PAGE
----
I think that it's a shame that we know so much and pass on so little. All of my more aged instructors have stories to tell of when they were in high school and how much algebra they were taught. What happened to those days?
I try to imagine how life would be if I had learned, really solidified the basic operations of algebra in high school. My college experience would be enhanced exponentially. I'm now taking calculus and just barely getting comfortable with nearly all the aspects of algebra. The world has known these concepts for centuries, and yet children and adults alike float through life completely in the dark ages where math is concerned. I am seeing more and more how learning truly is power; it's a cliche expression, but the truth stands. This world is looking for good thinkers. Subjects like tough math develop thinkers; look at the people we admire for their contributions to our current advances in understanding the world -they all knew how to work with math. I have struggled with math in the past, as much of the world's students do, but that's the point: I struggled. I learned. I am empowered because those ideas are now mine. Oh that every child could learn the great ideas that open the world to amazing possibilities.

I've been taking a communications class semester called group dynamics. Let me interject and say that all of my communications classes have proven to be the most enjoyable and useful of all. If you ever get the chance to take a communications class, you'll be glad you did. I want to share some of the concepts I've taken from the class recently. In that way, I think my readers are getting some real meat along with the cotton-candy fluff of my usual posts.

For class, I attended a Forum put on my Robert Whitman. He is the Chairman of the Board of Directors and CEO of Franklin Covey. He is so much more than that, but I think you get a hint of what kind of guy he is from his job title. It was AWESOME to get insights from someone who has been so successful in his profession. I'm going to share my notes from the forum here:

Be “a game-changing person” or someone who improves whatever they’re involved in.

Choices an individual makes in order to achieve success:

1) Believe in yourself: What would you try if you knew you could not fail? A true mirror (undistorted) reflects that all are gifted (example: Paul Potts, opera singer, Britain’s Got Talent, YouTube clip). If you don’t believe in yourself, find friends that believe in you.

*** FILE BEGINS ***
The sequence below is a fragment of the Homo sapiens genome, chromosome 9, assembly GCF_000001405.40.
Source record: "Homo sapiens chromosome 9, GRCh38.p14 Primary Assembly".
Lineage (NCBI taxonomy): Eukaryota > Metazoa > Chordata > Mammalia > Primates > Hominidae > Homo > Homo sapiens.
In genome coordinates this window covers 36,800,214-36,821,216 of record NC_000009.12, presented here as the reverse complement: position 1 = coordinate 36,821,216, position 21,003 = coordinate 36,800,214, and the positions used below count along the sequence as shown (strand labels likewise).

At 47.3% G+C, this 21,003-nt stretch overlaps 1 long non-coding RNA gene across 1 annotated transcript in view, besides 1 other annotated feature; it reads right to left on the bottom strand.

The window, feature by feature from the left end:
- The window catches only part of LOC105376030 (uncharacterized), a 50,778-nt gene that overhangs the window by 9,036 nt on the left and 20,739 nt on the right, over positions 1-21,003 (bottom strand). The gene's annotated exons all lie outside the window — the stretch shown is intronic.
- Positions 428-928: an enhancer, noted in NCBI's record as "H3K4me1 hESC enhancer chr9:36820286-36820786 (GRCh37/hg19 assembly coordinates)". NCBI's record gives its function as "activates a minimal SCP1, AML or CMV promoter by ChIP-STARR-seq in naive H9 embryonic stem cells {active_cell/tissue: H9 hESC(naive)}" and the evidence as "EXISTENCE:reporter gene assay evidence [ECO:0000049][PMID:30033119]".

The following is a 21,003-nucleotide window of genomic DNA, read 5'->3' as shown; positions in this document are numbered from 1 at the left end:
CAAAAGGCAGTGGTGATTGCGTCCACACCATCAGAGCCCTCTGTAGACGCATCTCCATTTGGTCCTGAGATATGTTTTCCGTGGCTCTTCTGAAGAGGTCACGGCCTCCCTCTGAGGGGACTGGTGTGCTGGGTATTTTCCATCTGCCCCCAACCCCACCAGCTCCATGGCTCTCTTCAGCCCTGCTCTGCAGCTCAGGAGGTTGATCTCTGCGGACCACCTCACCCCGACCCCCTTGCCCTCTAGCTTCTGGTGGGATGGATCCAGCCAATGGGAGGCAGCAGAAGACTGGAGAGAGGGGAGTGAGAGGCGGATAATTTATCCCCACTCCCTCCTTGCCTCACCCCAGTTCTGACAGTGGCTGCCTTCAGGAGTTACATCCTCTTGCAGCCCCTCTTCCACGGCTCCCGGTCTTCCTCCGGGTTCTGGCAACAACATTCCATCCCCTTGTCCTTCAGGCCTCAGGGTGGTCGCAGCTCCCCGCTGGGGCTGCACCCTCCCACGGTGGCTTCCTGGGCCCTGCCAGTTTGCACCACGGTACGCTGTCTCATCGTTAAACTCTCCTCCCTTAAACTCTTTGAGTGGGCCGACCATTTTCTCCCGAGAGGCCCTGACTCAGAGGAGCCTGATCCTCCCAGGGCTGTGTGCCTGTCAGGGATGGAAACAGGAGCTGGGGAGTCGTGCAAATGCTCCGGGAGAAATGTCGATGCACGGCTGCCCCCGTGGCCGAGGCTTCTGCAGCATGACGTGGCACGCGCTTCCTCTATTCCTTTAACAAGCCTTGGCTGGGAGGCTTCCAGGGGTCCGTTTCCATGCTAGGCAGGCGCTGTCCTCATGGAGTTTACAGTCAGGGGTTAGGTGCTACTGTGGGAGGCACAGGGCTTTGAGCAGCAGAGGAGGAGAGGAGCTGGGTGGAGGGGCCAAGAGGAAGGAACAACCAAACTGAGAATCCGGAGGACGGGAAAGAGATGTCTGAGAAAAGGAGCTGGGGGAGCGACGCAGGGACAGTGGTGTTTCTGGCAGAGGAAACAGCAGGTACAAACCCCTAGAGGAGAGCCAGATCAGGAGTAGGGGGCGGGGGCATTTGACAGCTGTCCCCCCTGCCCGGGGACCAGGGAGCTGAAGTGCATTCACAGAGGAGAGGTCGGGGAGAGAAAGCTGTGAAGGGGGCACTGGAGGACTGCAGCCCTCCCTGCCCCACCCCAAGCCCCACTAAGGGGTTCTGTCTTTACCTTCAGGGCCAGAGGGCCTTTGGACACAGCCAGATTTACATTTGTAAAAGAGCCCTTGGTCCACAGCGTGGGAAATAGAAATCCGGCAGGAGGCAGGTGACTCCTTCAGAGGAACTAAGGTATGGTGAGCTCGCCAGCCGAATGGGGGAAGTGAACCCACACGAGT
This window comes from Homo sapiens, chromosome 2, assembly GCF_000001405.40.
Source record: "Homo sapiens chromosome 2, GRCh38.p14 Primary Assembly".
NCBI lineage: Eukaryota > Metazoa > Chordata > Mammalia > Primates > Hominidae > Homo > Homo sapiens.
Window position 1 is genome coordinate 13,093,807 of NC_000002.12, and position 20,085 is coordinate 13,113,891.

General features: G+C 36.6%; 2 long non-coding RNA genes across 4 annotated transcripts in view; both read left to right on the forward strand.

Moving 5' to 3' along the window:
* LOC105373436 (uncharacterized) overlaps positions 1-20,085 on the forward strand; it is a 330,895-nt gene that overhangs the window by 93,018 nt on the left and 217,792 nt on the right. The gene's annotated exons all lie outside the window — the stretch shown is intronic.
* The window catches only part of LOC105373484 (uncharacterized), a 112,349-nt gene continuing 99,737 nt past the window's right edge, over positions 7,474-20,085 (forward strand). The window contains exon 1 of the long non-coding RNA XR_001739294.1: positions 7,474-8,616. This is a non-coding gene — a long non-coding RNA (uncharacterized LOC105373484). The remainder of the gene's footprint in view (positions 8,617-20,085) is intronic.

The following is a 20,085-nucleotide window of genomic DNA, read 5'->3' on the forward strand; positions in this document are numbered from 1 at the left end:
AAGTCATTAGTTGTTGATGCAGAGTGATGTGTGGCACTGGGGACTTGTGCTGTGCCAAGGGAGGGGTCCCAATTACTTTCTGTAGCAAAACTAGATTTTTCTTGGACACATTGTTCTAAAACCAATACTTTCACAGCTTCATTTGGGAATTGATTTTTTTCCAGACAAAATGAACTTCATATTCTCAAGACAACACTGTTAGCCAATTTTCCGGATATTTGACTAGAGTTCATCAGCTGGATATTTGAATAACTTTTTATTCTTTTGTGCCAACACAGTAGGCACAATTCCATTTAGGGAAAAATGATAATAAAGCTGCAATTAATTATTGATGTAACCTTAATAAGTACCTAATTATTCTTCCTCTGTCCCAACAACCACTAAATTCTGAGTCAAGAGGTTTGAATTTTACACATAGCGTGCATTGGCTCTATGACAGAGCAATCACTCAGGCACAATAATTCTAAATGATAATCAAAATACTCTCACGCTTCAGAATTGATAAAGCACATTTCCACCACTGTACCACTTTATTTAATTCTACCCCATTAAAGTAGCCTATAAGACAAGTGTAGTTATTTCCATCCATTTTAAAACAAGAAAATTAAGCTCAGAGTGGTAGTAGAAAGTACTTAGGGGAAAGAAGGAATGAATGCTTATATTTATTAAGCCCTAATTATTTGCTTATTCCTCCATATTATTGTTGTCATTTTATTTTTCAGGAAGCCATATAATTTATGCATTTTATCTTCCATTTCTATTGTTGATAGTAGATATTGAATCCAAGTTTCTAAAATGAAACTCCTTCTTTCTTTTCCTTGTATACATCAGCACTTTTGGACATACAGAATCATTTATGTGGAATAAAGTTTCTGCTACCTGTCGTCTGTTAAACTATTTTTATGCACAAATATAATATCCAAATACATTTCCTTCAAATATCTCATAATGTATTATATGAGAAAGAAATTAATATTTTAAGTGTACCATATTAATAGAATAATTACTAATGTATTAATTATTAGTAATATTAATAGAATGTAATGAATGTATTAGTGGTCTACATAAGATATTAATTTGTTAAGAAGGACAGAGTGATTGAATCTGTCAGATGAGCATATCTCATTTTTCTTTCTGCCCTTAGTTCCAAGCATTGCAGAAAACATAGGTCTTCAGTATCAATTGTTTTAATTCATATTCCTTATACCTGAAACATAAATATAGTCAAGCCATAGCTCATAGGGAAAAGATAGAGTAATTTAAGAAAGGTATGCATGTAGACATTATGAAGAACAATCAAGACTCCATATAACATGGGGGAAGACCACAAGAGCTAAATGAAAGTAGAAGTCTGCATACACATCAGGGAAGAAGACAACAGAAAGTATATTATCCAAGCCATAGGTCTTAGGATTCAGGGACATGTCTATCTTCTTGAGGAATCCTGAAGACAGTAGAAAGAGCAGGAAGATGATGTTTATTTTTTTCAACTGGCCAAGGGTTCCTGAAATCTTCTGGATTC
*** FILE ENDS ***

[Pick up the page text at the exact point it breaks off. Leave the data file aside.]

2) Be strong in the hard times: Do the work that your goals require of you.

3) Put God first in your life: Seek ye first the Kingdom of God.

4) Stay away from the avalanche zones: Remember Reinhold Messner (Italian mountaineer considered to be “the greatest climber in history”).

5) Bring others with you across the finish line: Remember that life is a team sport.

That's the end of the notes. I just loved what he had to say. He had awesome insights, and I felt empowered by his comments to go and make some changes to how I approach life. I hope at least someone finds this beneficial.

In my comm class, we have full access to the entire collection of Harvard's online material. Only two schools in the world have this access: BYU-Idaho, and Harvard. It's some of the best material, and I always come away from class discussions completely engaged in thought and so enriched by the discussions we have. Anyway, one of the neatest things we do with the Harvard material is a simulation of climbing Mt. Everest. We get together in small groups, open up our laptops, log in, and start the simulation of climbing day-by-day together. If you implement the skills of group dynamics we've been learning in class, you do much better succeeding in your goals and it grades your success as a group at the end. We get to do the simulation a number of times, and each time we do it, we have so many things reinforced about life and working together. There's a lot to be learned from all the accounts of groups who have attempted the Everest climb. We all have some challenging things to face in life. A successful end is much more likely when we help each other, lift each other, and work as one.

Okay, one last bit of wisdom from that class, and I'll move on.
Every week, we get to come up with our own "Sharpen the Saw" activity. This idea comes from Stephen R. Covey's book, The Seven Habits of Highly Effective People. I know, some of you are thinking, "Well excuse me for livin', but I've never read it." (Ten gold stars to whoever can guess where that quote is from, although I think Cat has a slight advantage). And then there are those of you who have read it who are thinking, "It's so good." I digress. Sharpening the saw is basically the idea that a person can work hard all day trying to cut down trees with a saw that is a little dull from constant use. If he would stop occasionally to sharpen the saw, the work he did with a sharp saw would be much more effective. A lot of people are so concerned about keeping on task that they don't want to take the time to stop and sharpen the saw.